For Jones, Fisher and Holden, that seemed to indicate that Koru Mindfulness treatment does seem to have some degree of immediate impact on performance anxiety, but seems to work even better as these habits and behaviors are developed after months of regular use. 

“Anecdotally, I overheard students from my own choir who I knew were participating in this study, although I couldn’t speak to them about it,” Fisher says. “They were talking to each other and sharing some of the mindfulness practices they had been developing before class. Some days I could tell they were stressed and I could see them close their eyes and it was obvious that they were applying what they had learned. It’s really cool from the standpoint of a professor running a research study where I’m not allowed to talk about what’s happening to see some of these methods in action, even in people who weren’t part of the study.” 

A further study by Dr. Joy Goldsmith, professor of communication studies with the Department of Communication & Film, implemented components of treatment and some of the dependent measures the work done by Jones, Fisher and Holden, but pivots into a different sample population. 

“We wanted to work together on a study that I thought that would be a great avenue to connect our worlds,” Fisher says. 

Goldsmith’s study centered around resources for family oncology caregivers, an area of study that she has made her own following her sister Janet’s bout with a rare form of cancer. Goldsmith, who has her own performing arts background as a former theatre major prior to shifting to the field of health communication after serving as a caregiver for her sister for nine months, saw an opportunity for synergy.

“What a cool thing for us to have this transdisciplinary opportunity across the college,” Goldsmith says. “Our worlds have a lot in common, in addition to our shared skillsets. Oncology has always been my wheelhouse, with some prior work I had done focused on caregivers that has been tested already, so we were very keen on a pilot project with well-tested components. It turned out to be a great benefit to The University and our own departments’ research programs.”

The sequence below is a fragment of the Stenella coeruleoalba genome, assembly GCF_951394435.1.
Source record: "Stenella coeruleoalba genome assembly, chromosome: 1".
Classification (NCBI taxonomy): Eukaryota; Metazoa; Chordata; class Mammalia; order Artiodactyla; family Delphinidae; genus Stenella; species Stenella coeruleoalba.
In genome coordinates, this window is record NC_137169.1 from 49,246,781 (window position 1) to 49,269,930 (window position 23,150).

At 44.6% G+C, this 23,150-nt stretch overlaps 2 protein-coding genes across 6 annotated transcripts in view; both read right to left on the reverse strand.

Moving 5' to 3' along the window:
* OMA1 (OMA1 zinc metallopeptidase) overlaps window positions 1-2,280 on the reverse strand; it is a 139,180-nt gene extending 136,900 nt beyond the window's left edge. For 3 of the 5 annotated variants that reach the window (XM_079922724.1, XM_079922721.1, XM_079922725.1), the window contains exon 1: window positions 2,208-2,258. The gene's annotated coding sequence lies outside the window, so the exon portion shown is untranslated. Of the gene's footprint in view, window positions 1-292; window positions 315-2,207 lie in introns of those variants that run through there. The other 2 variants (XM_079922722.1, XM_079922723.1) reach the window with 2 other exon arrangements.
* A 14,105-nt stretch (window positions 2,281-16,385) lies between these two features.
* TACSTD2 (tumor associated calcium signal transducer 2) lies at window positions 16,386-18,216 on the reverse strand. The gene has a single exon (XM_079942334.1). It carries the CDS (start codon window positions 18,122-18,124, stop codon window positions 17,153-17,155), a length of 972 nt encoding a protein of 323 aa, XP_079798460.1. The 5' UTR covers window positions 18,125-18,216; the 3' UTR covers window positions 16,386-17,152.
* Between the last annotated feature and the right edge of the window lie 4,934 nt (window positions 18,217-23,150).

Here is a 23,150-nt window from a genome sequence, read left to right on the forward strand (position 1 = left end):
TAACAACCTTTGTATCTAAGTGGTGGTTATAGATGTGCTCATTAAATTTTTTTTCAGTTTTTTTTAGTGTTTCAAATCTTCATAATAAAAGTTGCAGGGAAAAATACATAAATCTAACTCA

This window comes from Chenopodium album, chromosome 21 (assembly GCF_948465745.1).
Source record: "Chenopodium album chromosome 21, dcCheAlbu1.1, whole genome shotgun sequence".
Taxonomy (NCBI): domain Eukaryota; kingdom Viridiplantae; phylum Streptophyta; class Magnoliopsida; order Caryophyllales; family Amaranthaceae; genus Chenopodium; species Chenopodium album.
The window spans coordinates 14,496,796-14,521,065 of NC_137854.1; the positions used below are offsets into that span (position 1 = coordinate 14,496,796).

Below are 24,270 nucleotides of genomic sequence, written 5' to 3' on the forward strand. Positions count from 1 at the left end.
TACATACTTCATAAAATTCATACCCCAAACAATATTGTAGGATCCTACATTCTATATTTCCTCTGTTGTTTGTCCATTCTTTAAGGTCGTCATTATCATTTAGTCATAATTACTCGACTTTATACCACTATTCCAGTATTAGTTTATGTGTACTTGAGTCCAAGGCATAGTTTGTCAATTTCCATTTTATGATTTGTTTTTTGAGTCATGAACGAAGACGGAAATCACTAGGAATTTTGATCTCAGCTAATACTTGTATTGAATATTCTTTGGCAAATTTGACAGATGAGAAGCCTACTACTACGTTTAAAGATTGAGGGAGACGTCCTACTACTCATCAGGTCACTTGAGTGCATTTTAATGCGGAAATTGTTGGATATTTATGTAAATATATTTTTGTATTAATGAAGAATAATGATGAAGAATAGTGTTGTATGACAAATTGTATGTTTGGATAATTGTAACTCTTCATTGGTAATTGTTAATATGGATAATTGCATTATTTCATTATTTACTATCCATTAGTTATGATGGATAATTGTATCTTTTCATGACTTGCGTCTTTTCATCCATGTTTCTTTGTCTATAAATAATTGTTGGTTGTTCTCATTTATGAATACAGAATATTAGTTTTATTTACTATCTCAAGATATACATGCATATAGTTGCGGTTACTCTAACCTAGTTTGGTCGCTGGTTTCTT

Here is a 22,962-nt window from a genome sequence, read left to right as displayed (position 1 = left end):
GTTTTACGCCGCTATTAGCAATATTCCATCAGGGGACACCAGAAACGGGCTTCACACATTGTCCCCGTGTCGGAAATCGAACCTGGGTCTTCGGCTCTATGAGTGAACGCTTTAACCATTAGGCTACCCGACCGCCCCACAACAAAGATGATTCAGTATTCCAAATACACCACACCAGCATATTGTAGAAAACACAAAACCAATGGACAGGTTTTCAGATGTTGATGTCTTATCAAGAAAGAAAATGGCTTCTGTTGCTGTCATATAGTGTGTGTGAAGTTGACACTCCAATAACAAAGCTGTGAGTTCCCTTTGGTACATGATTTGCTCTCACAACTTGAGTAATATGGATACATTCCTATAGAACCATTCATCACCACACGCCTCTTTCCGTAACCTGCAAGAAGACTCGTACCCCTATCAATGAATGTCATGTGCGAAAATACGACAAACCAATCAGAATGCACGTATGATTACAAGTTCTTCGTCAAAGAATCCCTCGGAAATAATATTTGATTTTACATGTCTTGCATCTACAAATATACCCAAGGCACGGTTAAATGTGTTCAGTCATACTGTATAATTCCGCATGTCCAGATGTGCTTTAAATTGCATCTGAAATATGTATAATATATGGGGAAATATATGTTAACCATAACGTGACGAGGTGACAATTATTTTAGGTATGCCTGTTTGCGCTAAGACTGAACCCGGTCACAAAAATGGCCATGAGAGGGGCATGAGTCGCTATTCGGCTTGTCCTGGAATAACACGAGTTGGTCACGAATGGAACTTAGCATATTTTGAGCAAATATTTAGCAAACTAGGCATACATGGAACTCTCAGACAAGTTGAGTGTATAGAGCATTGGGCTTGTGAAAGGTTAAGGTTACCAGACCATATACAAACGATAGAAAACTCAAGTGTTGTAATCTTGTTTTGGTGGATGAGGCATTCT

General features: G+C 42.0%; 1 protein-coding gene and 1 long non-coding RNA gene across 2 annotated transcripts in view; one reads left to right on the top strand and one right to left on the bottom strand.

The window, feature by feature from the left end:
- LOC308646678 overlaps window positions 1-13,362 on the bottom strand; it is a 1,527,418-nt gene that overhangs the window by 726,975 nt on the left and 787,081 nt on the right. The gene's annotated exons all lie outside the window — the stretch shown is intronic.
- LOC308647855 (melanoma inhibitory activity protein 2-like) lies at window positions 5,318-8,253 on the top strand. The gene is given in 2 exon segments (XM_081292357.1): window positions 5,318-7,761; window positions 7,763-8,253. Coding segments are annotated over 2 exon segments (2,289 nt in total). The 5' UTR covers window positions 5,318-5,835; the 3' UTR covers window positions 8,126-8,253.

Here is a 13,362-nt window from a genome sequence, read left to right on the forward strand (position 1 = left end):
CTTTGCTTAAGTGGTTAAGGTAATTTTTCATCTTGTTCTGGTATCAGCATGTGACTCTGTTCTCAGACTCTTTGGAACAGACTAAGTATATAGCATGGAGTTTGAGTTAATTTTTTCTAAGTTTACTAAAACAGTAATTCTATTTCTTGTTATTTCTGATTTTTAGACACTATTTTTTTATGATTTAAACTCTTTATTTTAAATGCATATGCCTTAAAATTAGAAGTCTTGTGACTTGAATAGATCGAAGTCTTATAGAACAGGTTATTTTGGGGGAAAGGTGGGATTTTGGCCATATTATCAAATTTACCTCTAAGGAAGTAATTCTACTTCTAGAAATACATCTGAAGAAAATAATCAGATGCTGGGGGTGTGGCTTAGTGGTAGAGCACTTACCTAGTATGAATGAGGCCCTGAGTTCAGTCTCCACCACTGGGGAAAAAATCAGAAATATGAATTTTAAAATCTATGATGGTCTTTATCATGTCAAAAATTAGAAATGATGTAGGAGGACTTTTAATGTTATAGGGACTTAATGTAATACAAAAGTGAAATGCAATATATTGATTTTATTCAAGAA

Goldsmith’s study, titled “Teaching Self Care to the Oncology Family Caregiver with a Transdisciplinary Telehealth Treatment Program,” is centered around three important aspects: Koru Mindfulness training, therapeutic drumming sessions for oncology caregivers through workshops led by former UofM professor Dr. Frank Schaffer and specific training through health literacy resources specifically built for family caregivers. For Goldsmith and Co., this line of research is all about finding and providing the right tools to support with the right population.

“We are attempting to work together to mesh these seemingly very different components to form a kind of non-medicinal component that can lead to visible reductions in stress and anxiety in different populations,” says Fisher. “The drumming therapy sessions are not about performing. It’s, really, oftentimes a nonverbal way to communicate what an individual is dealing with through the drum, which can be a really healthy way to convey frustration, anger and all the various emotions that caregivers are often discouraged from displaying openly. Among other benefits, we hope these kinds of practices can provide that outlet.”